Assassins Creed III Remastered Review

April 16, 2019
REVIEWS
PS4
Also on: PC, Xbox One

It’s with a blend of nostalgia and hope that I tentatively approached Assassin’s Creed III: Remastered. The 2012 original was the last game I played before joining what is now the current generation of consoles. Revisiting this game would be like seeing an old friend, I thought. Seven years is nothing. Plus, I’d heard they’ve had some work done.

Smooth. Smooooooooth.

Assassin’s Creed III was the first game in the series to touch upon the modern era (inside the Animus, anyway). My memories of exploring 18th century New York, Boston and the Frontier were fond ones. The thrill of rushing through the trees in pursuit of a target felt fresh in my mind. However, upon starting the game the rose-tint in my glasses began to dissipate. Haytham Kenway — with Desmond Miles before him — appeared on screen and it all came flooding back.

See, at its core Assassin's Creed III is an exciting chapter in the series’ history. A main character torn between two worlds, a historical setting that feels so close to our own, and an expanded gameplay experience that would help shape the games to come. The problem is that it takes far too long to get there.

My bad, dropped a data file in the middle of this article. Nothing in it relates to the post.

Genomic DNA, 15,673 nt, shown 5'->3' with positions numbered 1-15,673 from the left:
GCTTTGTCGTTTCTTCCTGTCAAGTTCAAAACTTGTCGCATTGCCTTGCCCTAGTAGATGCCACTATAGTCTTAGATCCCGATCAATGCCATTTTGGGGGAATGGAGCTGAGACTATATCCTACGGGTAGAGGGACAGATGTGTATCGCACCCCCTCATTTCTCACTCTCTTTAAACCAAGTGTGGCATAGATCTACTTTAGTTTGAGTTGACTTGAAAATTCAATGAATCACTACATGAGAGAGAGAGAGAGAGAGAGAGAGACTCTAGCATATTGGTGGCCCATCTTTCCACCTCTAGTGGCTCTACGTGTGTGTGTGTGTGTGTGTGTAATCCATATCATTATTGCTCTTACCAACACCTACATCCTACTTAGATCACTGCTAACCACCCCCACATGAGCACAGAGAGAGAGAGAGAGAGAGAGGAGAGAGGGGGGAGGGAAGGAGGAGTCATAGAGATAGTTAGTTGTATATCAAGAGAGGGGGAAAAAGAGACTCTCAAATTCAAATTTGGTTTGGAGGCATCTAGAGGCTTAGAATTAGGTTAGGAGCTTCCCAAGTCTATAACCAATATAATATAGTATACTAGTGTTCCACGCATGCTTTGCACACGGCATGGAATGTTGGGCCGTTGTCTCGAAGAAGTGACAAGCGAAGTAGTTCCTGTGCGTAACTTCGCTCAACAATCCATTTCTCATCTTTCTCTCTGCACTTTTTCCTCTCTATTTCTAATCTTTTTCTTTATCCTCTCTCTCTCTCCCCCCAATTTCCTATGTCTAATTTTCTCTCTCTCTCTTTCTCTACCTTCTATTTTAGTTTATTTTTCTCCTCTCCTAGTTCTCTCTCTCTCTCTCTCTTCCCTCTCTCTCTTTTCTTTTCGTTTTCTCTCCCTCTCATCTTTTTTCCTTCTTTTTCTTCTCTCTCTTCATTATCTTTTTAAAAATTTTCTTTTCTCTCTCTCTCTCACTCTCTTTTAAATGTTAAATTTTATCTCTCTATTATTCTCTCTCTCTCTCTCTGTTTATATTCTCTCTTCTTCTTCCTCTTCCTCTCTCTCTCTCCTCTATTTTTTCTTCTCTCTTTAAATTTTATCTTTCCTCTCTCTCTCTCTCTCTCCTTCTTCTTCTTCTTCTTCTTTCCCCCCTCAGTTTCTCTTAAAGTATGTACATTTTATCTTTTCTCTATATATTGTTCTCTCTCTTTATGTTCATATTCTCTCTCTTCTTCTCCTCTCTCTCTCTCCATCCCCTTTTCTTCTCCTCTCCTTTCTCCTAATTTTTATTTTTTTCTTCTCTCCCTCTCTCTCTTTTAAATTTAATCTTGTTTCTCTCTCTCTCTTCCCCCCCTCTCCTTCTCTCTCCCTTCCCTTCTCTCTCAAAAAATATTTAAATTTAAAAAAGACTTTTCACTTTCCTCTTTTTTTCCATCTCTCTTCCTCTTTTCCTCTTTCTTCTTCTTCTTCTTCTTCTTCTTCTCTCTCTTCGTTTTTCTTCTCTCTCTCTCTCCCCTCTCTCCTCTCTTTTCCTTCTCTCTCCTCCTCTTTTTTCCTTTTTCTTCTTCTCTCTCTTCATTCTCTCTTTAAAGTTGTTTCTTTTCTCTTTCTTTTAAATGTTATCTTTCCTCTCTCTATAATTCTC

A lengthy and laboured opening set of sequences — admittedly ones that, eventually lead to a shocking story beat — see this game struggle to get going. It was a problem in 2012 and it feels even more so in 2019. Pacing issues feel ever more likely to turn off anyone new to the game and have any returning players filled with regret. It’s a real shame too as once the game truly begins, it thrusts you into a world that you really do want to explore.

Combat is still pretty exciting.


The upgrade to lighting and locations can’t really be faulted. The increased detail on the buildings and structures, and additional foliage and wildlife in the rural environments are a wonderful improvement. Everything just feels more alive. Don’t get me wrong, we’re not talking Unity levels of activity here. Just enough to make a difference. Seeing this made me long for a new game in this setting. After playing AC III the first time I’d hoped the series would return to this time period. Exploring these locales again makes me double down on that sentiment.

Unfortunately, the same praise cannot be heaped on changes to character models. Here detail appears to have been buried under a heavy-handed smoothing job. This leaves characters often looking like they’re wearing a rubber-mask, with any emotion to be conveyed in a cutscene lost. Seeing a static face with eyes rolling in sockets seemingly independently is pure nightmare fuel. Thankfully, that’s something you’ll only have to deal with in cutscenes. In motion the troubles are less obvious, but the game’s structure certainly shows its age. Animations are clunky across the board, especially when it comes to the animals that populate the environment. To say we’ve been spoiled by games like Red Dead Redemption 2 would be an understatement. Add to this plenty of texture pop-in, hilarious ragdoll physics, and copious amounts of clipping and there’s no hiding from 2012-era video games.